Photodynamic therapy (PDT) is a treatment modality for a range of diseases including cancer. We have developed a new class of non-porphyrin PDT agent, the BF2-chelated tetraaryl-azadipyrromethenes (ADPMs). Previously, we have demonstrated that the ADPM class of compounds displays excellent photochemical and photophysical properties for therapeutic application (1,2). In vivo studies now show that treatment of human tumor-bearing nude mice with ADPM06 and light (690nm) leads to eschar development, subsequent tumour ablation and lesion healing. Studies using the MDA-MB-231 GFP-expressing model of human breast cancer show tumour ablation in 86% of animals after I.V. delivery of ADPM06 (2 mg/kg) followed immediately by irradiation with 150 J/cm2 light. We have utilised inherent drug fluorescent properties to describe organ biodistribution patterns. Fluorescence images were acquired using an IVIS Spectrum imaging system (excitation/ emission wavelengths: 640nm/ 720nm respectively). Peak fluorescence intensity was observed in the lungs, liver, kidneys, heart and spleen within one hour following drug administration. Fluorescence approached baseline levels within 24 hours and appeared to be completely cleared from animal by 48 hours. Fluorescence from tumour tissue significantly declined 3 hours post administration and reached baseline levels by 48 hours.
 We have postulated that ADPM06 is predominantly retained in tumor vasculature within the first few minutes following administration. Thus, using a short drug-light interval, we have sought to elicit a tumor vascular targeting response. In order to test this hypothesis directly, dynamic PET with continuous I.V. infusion of 18F-FDG has been applied over a 2 hour period (3). After initial tracer uptake (~30 min), rats bearing 13762 mammary carcinoma tumors on both sides of the chest wall were treated by parenteral administration of ADPM06 (0.8 mg/kg), followed immediately by irradiation of one tumor with light. For comparison of effect, mice bearing two EMT-6 mammary tumors first received ADPM06 (2 mg/kg) and one tumor was then irradiated 30 min later while infusing FDG and imaging with PET. Dynamic list-mode PET data were sorted into 5 minute frames and kinetic profiles plotted. Immediate irradiation after ADPM06 administration generally resulted in decreased 18F-FDG tumor uptake over time. Such behaviour is compatible with a vascular targeting response to therapy. Delayed irradiation increased tumor uptake rate even above control. Our data continues to show the ADPM family of compounds to be an exciting new class of photosensitizer having significant potential for further translational development.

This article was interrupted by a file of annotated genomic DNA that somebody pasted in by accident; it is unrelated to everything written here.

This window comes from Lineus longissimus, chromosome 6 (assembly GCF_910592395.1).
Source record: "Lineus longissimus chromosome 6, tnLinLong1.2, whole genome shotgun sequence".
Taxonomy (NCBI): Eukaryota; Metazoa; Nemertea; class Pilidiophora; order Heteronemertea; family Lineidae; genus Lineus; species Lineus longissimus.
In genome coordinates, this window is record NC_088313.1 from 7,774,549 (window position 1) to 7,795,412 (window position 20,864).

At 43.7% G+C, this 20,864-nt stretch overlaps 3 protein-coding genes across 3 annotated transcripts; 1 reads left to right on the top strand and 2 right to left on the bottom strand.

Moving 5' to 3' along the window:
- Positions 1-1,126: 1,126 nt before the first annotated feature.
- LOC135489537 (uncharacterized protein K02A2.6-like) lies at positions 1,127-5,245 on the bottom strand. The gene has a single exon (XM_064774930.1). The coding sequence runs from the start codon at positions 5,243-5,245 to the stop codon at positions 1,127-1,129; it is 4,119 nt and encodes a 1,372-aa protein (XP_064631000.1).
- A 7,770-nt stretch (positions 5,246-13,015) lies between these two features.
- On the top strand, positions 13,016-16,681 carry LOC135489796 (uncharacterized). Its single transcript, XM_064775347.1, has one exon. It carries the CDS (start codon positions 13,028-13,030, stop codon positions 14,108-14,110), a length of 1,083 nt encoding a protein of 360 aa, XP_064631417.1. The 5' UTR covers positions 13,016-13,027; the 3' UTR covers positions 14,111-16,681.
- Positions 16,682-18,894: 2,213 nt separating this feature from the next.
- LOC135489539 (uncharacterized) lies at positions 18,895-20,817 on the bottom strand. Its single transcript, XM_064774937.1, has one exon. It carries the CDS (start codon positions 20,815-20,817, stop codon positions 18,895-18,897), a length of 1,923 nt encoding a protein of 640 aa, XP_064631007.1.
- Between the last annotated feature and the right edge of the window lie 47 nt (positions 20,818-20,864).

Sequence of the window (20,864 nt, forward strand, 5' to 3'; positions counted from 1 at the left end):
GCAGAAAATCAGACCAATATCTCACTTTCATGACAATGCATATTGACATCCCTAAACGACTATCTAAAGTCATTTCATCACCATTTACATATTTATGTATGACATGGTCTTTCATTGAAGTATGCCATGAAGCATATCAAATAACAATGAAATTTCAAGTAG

This work was supported by Science Foundation Ireland and UCD Ad Astra Research Scholarships.

99th AACR Annual Meeting-- Apr 12-16, 2008; San Diego, CA